While Klein has written about AIPAC beginning to use its muscle to stop Hagel, any such effort will require Democrats to put up or shut up about their party and president being stalwart supporters of the Jewish state. Simply put, a Hagel nomination is incompatible with any idea that this administration or the Democratic Party can be viewed as reliable allies of Israel. It will be up to people like Cardin and Blumenthal and the NJDC to speak up about Hagel in the coming weeks for that pledge to have any real meaning.

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Democrats’ Jewish Problem is Obama

The party line from Democrats this year has been to deny that President Obama is in any trouble of losing Jewish support to Mitt Romney in November. But the announcement that a group of Jewish liberals are seeking to form a group to counter the Republican Jewish Coalition’s campaign against Obama is proof the president is in trouble.

But these Jewish liberal donors who wish to offset the efforts of Romney donors such as Sheldon Adelson are making a mistake if they think all that is needed is to throw some money at the Jewish market. If the RJC’s “buyer’s remorse” ad campaign has traction it is because Jewish voters know that President Obama is, as veteran diplomat Aaron David Miller wrote yesterday, “not in love with the idea of Israel.” This is not, as one Democrat told Politico, a case of Obama being “swift-boated.” The GOP isn’t making up novel criticisms of the president so much as it is simply highlighting what everyone already knows

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The party line from Democrats this year has been to deny that President Obama is in any trouble of losing Jewish support to Mitt Romney in November. But the announcement that a group of Jewish liberals are seeking to form a group to counter the Republican Jewish Coalition’s campaign against Obama is proof the president is in trouble.

But these Jewish liberal donors who wish to offset the efforts of Romney donors such as Sheldon Adelson are making a mistake if they think all that is needed is to throw some money at the Jewish market. If the RJC’s “buyer’s remorse” ad campaign has traction it is because Jewish voters know that President Obama is, as veteran diplomat Aaron David Miller wrote yesterday, “not in love with the idea of Israel.” This is not, as one Democrat told Politico, a case of Obama being “swift-boated.” The GOP isn’t making up novel criticisms of the president so much as it is simply highlighting what everyone already knows

The credibility of those who assert that Obama is the best friend Israel ever had in the White House is undermined not only by the memory of the fights he picked with the Jewish state over the course of his first three years in office or by the fact that he was determined to distance the United States from Israel in an attempt to draw a contrast between his policies and those of his predecessor. The fact that the president has been forced to resort to a Jewish charm offensive intended to erase these incidents from the public’s memory is testimony to the White House’s concern that there will be a political price to be paid for the distance Obama created by himself and the Israeli government.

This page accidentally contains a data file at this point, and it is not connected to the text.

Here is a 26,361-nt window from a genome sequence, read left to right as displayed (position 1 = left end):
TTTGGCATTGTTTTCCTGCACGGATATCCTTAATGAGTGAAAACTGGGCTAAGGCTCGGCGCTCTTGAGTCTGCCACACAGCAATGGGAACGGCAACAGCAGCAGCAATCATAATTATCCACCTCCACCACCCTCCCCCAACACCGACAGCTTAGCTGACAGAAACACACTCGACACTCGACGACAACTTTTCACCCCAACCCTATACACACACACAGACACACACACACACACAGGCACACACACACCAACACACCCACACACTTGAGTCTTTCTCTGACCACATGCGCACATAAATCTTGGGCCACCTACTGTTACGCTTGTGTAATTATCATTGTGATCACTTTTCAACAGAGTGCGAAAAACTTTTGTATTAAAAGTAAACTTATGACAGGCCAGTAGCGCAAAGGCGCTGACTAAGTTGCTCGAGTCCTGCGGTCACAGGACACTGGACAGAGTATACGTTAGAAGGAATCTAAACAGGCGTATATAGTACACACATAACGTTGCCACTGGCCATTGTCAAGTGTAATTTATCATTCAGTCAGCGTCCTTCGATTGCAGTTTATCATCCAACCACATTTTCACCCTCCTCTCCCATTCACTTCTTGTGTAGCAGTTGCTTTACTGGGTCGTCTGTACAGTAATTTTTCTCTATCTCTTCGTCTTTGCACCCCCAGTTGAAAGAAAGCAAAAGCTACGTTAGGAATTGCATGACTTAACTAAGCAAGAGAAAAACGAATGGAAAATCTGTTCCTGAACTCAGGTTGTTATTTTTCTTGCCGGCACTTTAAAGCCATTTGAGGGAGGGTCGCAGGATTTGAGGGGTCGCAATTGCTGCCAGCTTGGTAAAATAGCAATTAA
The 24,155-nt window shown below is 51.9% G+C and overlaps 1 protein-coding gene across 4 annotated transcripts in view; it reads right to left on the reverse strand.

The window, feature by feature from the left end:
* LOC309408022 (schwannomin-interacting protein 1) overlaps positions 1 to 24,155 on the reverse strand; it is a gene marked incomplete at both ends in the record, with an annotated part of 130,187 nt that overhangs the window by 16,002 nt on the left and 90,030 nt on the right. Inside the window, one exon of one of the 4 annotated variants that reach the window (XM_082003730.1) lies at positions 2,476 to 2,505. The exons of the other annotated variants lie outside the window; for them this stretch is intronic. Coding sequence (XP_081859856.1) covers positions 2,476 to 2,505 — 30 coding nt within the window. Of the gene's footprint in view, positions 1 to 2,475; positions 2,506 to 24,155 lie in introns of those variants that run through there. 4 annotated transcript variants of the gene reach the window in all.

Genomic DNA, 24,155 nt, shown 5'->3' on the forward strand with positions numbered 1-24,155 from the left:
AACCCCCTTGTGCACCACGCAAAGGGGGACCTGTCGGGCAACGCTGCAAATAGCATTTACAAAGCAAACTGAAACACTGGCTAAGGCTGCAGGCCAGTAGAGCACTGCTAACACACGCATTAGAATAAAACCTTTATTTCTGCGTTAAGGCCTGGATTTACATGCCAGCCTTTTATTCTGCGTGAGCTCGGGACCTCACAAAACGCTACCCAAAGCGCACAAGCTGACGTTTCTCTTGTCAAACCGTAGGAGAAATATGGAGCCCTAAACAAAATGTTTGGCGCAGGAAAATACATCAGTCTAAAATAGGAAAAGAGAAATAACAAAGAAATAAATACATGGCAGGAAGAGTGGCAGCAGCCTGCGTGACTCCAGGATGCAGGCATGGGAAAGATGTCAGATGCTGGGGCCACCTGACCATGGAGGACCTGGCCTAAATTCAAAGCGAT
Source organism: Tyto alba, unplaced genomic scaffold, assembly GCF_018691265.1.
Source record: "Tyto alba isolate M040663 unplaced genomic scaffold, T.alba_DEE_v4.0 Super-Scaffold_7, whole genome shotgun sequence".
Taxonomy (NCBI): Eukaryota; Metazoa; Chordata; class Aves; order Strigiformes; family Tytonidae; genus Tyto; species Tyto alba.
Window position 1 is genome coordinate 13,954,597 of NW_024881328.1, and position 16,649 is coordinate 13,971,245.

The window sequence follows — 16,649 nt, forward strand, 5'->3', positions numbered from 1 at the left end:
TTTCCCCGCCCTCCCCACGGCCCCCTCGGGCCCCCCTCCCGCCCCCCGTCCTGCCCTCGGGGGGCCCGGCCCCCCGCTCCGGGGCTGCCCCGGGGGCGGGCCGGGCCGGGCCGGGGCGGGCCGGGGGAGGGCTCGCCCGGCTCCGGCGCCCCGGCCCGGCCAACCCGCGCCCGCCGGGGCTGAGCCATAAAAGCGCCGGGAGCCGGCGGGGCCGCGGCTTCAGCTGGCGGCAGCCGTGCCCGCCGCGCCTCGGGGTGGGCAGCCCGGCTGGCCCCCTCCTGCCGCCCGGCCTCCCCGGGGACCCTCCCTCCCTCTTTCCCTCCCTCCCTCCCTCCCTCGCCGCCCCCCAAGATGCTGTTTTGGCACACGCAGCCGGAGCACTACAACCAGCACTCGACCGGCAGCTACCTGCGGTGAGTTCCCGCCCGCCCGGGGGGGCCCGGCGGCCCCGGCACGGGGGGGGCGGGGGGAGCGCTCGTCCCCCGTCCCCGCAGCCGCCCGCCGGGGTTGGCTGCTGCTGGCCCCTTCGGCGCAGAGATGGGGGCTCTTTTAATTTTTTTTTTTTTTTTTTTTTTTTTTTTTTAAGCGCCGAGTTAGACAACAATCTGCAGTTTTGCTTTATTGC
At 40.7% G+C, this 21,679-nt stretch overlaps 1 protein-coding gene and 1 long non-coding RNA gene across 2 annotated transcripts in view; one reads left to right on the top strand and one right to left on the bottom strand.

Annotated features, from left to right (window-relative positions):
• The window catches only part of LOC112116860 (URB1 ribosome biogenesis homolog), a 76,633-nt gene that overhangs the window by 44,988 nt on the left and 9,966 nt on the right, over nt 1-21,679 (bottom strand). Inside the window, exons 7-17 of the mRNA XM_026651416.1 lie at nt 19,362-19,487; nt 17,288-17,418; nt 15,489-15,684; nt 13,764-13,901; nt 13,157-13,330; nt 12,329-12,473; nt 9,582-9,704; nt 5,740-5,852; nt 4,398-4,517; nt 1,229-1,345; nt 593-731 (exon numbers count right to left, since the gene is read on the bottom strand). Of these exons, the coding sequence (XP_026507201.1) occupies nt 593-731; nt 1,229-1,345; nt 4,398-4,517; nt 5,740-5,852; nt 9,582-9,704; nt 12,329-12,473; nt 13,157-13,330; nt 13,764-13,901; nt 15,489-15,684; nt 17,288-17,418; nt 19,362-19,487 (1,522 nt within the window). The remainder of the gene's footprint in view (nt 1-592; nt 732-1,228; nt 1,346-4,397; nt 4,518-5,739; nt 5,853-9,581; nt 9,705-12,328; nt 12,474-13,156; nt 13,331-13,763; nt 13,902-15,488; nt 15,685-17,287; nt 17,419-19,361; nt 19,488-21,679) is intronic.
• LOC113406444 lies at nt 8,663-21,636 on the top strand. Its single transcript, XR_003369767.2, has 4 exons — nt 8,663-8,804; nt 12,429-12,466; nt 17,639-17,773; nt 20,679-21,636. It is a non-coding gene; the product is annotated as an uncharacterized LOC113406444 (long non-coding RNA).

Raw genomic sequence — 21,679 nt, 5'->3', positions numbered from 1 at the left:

As Politico noted in the same article, such Republican efforts to eat into the Democrats’ historic advantage among Jewish voters are not new. Major investments were made four and eight years ago to no avail as John Kerry and Barack Obama won huge Jewish majorities that were second only to African-Americans in terms of margins for the Democrats.

The difference this year is not about Republican campaign tactics. It is about the Democrats’ heightened vulnerability. For decades, Jewish Republicans longed for another presidential candidate like Ronald Reagan whose percentage of Jewish votes has not been equaled in the last 30 years. But what they really needed was not another Reagan but another Jimmy Carter. While Obama may not be as unpopular among Jews as Carter, there is little question that his open hostility to Israel’s government will ensure a drastic reduction from the 78 percent of Jewish votes he won in 2008, a loss that could put battleground states like Florida or Pennsylvania in jeopardy for the incumbent. A Democratic campaign targeting Jews may stem some of the bleeding, but their problem is not Adelson, his money or the RJC, let alone Mitt Romney. The Democrats’ only liability as far as Jewish voters are concerned is the man on the top of their ticket.